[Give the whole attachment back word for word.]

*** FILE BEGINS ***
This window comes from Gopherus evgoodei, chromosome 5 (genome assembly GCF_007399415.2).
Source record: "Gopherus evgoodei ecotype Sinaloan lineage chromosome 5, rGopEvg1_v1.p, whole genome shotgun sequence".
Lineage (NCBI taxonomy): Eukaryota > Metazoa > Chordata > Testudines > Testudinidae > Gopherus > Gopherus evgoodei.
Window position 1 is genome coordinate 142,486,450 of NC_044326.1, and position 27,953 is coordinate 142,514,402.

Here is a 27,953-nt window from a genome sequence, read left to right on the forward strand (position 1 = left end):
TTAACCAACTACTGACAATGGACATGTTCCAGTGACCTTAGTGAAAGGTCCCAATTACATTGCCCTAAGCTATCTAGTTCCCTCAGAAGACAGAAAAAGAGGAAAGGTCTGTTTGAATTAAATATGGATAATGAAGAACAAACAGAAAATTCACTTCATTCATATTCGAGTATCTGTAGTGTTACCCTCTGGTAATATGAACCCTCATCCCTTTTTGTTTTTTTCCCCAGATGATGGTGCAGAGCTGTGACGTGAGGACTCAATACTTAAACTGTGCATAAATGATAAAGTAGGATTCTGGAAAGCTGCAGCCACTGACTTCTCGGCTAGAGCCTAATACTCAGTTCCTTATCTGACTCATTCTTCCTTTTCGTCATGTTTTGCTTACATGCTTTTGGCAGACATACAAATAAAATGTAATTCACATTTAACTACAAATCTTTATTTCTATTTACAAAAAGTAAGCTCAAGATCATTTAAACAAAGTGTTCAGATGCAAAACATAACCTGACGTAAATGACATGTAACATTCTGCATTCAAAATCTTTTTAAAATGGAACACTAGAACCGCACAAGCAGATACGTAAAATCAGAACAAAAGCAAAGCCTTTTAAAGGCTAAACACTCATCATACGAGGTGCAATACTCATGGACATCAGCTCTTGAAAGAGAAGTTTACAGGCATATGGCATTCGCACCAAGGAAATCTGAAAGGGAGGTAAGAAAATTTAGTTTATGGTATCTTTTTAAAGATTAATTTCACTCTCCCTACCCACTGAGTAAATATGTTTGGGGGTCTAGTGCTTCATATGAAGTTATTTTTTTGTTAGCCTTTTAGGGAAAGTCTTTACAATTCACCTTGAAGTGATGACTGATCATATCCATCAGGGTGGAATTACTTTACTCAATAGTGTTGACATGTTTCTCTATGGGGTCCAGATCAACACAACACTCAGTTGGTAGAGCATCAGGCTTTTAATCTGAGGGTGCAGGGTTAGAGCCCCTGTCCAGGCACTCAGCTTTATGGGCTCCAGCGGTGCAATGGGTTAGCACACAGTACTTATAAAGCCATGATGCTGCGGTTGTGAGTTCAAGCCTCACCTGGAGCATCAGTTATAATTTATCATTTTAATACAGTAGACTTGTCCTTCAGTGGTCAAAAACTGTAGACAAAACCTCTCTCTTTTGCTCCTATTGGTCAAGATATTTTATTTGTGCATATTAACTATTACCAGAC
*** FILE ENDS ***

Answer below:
This window comes from Gopherus evgoodei, chromosome 5 (genome assembly GCF_007399415.2).
Source record: "Gopherus evgoodei ecotype Sinaloan lineage chromosome 5, rGopEvg1_v1.p, whole genome shotgun sequence".
Lineage (NCBI taxonomy): Eukaryota > Metazoa > Chordata > Testudines > Testudinidae > Gopherus > Gopherus evgoodei.
Window position 1 is genome coordinate 142,486,450 of NC_044326.1, and position 27,953 is coordinate 142,514,402.

Here is a 27,953-nt window from a genome sequence, read left to right on the forward strand (position 1 = left end):
TTAACCAACTACTGACAATGGACATGTTCCAGTGACCTTAGTGAAAGGTCCCAATTACATTGCCCTAAGCTATCTAGTTCCCTCAGAAGACAGAAAAAGAGGAAAGGTCTGTTTGAATTAAATATGGATAATGAAGAACAAACAGAAAATTCACTTCATTCATATTCGAGTATCTGTAGTGTTACCCTCTGGTAATATGAACCCTCATCCCTTTTTGTTTTTTTCCCCAGATGATGGTGCAGAGCTGTGACGTGAGGACTCAATACTTAAACTGTGCATAAATGATAAAGTAGGATTCTGGAAAGCTGCAGCCACTGACTTCTCGGCTAGAGCCTAATACTCAGTTCCTTATCTGACTCATTCTTCCTTTTCGTCATGTTTTGCTTACATGCTTTTGGCAGACATACAAATAAAATGTAATTCACATTTAACTACAAATCTTTATTTCTATTTACAAAAAGTAAGCTCAAGATCATTTAAACAAAGTGTTCAGATGCAAAACATAACCTGACGTAAATGACATGTAACATTCTGCATTCAAAATCTTTTTAAAATGGAACACTAGAACCGCACAAGCAGATACGTAAAATCAGAACAAAAGCAAAGCCTTTTAAAGGCTAAACACTCATCATACGAGGTGCAATACTCATGGACATCAGCTCTTGAAAGAGAAGTTTACAGGCATATGGCATTCGCACCAAGGAAATCTGAAAGGGAGGTAAGAAAATTTAGTTTATGGTATCTTTTTAAAGATTAATTTCACTCTCCCTACCCACTGAGTAAATATGTTTGGGGGTCTAGTGCTTCATATGAAGTTATTTTTTTGTTAGCCTTTTAGGGAAAGTCTTTACAATTCACCTTGAAGTGATGACTGATCATATCCATCAGGGTGGAATTACTTTACTCAATAGTGTTGACATGTTTCTCTATGGGGTCCAGATCAACACAACACTCAGTTGGTAGAGCATCAGGCTTTTAATCTGAGGGTGCAGGGTTAGAGCCCCTGTCCAGGCACTCAGCTTTATGGGCTCCAGCGGTGCAATGGGTTAGCACACAGTACTTATAAAGCCATGATGCTGCGGTTGTGAGTTCAAGCCTCACCTGGAGCATCAGTTATAATTTATCATTTTAATACAGTAGACTTGTCCTTCAGTGGTCAAAAACTGTAGACAAAACCTCTCTCTTTTGCTCCTATTGGTCAAGATATTTTATTTGTGCATATTAACTATTACCAGAC